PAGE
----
Death is among the important things people need to comprehend in order to be able to live through life. Being born, maturing, finding out to make it through, and earning a living, these are all the milestones into ending up being a fact. Like passing away, grace is a lucky scenario that a person has in any situation towards a variety of wrongdoers.
Some state that grace is a true blessing resulting from a divine favor. In the story, “Of Mice and Male” by John Steinbeck, Lennie was euthanized by George, Lennie’s caretaker/ good friend.
I believe that George, as a buddy, only eliminated Lennie in grand adoration of Lennie’s currently ill-fated continuance, like Candy’s pet dog. In the world of “Of Mice and Guy”, Sweet’s pet represents the fate awaiting anyone who has actually outlasted his/her purpose. Quotes from Carlson, a ranch-hand, reveals this stating, “”Whyn’t you get Sweet to shoot his old dog and give him among the puppies to raise up? “, “I can smell that pet dog a mile away. “, “Got no teeth, damn near blind, can’t consume. Sweet feeds him milk. He can’t chew nothing else”, and “He’s all stiff with rheumatism.
He ain’t no good to you, Candy. An’ he ain’t no great to himself.” After this scene, Sweet finally lets Carlson euthanize his pet dog. Both Lennie and Candy’s dog would suffer if they lived. Sweet’s dog relates to the reason Lennie was killed by George. Sweet’s canine wasn’t in good health and Lennie eliminated Curly’s wife and would be in difficulty with the law. Although Carlson promises to kill the pet painlessly, his persistence that the old animal should die supports a cruel natural law that the strong will deal with the weak.
Later on, Sweet has regrets about the ordeal, and wants he would have killed the dog himself rather. Like how Sweet’s pet was euthanized, Lennie also was. He was eliminated with far higher empathy though. George loves his friend Lennie, whom he has actually cared for consistently, and he does not desire Lennie to pass away badly. He euthanized him out of love, therefore he is justified. Because Lennie unsuspectingly killed Curley’s spouse, George understands that there is no other way to conserve him now. Even if they do leave, Lennie will never ever be safe due to the fact that he does not know how to avoid entering into trouble.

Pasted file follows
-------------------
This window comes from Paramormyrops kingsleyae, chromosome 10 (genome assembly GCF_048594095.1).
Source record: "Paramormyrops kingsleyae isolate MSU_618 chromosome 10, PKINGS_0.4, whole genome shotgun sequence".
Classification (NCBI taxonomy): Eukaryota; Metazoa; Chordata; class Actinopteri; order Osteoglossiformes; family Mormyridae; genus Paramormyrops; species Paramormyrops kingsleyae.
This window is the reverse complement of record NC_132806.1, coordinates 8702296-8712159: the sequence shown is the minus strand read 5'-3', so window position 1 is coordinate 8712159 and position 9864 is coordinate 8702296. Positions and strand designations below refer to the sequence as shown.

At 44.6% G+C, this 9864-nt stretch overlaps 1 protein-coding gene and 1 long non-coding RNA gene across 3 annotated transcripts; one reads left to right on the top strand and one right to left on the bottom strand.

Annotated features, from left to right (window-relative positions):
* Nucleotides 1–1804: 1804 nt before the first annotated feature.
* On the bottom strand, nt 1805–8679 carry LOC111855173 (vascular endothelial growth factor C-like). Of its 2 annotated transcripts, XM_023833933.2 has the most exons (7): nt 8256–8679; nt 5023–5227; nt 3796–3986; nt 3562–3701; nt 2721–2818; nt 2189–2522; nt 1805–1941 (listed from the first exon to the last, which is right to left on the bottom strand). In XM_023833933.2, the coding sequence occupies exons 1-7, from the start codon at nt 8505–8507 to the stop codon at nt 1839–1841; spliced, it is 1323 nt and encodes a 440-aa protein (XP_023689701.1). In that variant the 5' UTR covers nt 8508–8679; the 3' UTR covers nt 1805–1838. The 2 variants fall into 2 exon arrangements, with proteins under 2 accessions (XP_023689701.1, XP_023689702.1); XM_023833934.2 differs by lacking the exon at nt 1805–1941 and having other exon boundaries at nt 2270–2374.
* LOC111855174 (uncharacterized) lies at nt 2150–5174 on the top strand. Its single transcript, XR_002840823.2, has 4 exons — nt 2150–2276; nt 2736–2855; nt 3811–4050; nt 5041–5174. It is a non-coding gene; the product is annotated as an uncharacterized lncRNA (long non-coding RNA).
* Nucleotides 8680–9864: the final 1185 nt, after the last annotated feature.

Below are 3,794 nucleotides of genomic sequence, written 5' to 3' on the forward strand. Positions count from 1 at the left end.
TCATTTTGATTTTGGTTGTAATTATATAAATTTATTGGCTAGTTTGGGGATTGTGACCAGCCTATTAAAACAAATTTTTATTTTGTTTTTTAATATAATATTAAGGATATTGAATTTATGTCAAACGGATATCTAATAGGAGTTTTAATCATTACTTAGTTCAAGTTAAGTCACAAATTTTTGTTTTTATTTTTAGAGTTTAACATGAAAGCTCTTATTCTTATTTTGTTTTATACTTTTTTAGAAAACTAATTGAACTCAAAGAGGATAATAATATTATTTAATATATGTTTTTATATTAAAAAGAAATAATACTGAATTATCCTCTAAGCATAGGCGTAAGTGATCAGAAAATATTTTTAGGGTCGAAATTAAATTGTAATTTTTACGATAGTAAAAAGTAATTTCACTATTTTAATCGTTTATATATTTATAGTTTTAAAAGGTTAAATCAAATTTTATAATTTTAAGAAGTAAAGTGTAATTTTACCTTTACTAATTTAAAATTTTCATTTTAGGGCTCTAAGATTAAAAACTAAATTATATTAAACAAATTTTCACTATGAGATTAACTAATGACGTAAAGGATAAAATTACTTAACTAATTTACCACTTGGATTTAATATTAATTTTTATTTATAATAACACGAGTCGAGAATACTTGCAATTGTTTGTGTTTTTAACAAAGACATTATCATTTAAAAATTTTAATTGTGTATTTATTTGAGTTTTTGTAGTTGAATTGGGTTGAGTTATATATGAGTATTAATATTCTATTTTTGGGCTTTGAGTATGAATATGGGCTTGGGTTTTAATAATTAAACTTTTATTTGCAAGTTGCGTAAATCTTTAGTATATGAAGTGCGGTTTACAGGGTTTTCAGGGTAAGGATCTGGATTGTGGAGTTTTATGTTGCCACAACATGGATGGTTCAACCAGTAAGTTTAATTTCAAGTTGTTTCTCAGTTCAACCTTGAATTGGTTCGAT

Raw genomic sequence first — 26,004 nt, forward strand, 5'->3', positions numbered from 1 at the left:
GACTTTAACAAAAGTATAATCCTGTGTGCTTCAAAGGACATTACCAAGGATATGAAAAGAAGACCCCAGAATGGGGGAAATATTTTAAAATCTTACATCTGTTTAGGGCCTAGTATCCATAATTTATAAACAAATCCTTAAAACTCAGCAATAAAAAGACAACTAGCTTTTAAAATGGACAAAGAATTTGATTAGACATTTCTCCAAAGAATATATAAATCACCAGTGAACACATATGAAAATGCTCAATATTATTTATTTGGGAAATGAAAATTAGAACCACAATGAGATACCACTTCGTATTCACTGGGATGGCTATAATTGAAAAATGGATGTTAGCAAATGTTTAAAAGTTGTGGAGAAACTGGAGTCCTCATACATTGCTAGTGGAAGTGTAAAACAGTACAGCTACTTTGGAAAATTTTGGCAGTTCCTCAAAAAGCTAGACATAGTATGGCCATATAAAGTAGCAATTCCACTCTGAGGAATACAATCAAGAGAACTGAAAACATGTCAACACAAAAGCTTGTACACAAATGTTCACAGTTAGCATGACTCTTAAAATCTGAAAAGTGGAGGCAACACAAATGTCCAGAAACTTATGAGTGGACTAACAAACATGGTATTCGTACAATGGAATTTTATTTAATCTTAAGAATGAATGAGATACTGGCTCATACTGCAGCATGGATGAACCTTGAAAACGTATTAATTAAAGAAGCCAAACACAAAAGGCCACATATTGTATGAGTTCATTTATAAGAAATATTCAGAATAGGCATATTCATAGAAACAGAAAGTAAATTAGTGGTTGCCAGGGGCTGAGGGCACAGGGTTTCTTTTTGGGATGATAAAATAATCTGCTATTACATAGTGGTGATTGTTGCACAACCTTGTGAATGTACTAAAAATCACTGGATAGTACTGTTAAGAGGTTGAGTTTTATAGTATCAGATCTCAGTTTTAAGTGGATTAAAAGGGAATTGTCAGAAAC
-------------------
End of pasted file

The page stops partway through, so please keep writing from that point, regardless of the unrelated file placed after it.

Moreover, if Curley gets his hands on Lennie, he will make his revenge be sluggish, terrifying, and uncomfortable. Therefore, George understands that the only method to safeguard Lennie is to shoot him. Lennie’s puppy is one of numerous symbols that likewise represent the success of the strong over the weak. Lennie eliminates the puppy accidentally, as he has killed numerous mice before, by virtue of his failure to acknowledge his own strength. When Curley’s wife shrieked, he didn’t know how to make her stop, except by force. Proof supports that George must save his buddy by mercifully killing him.
“Of Mice and Men” reflects upon numerous circumstances of mercy in numerous varieties. In this way George is a magnificent favor over Lennie’s life bestowed upon him by Aunt Clara. As Lennie’s true blessing, George had the god provided right to disperse mercy upon his “other-half” in regrettable situations. For this factor, Carlson and Curley represent the severe conditions of a clearly real life, a world in which the weak will constantly be beat by the strong and in which the unusual, fragile bond between pals is not appropriately mourned because it is not understood.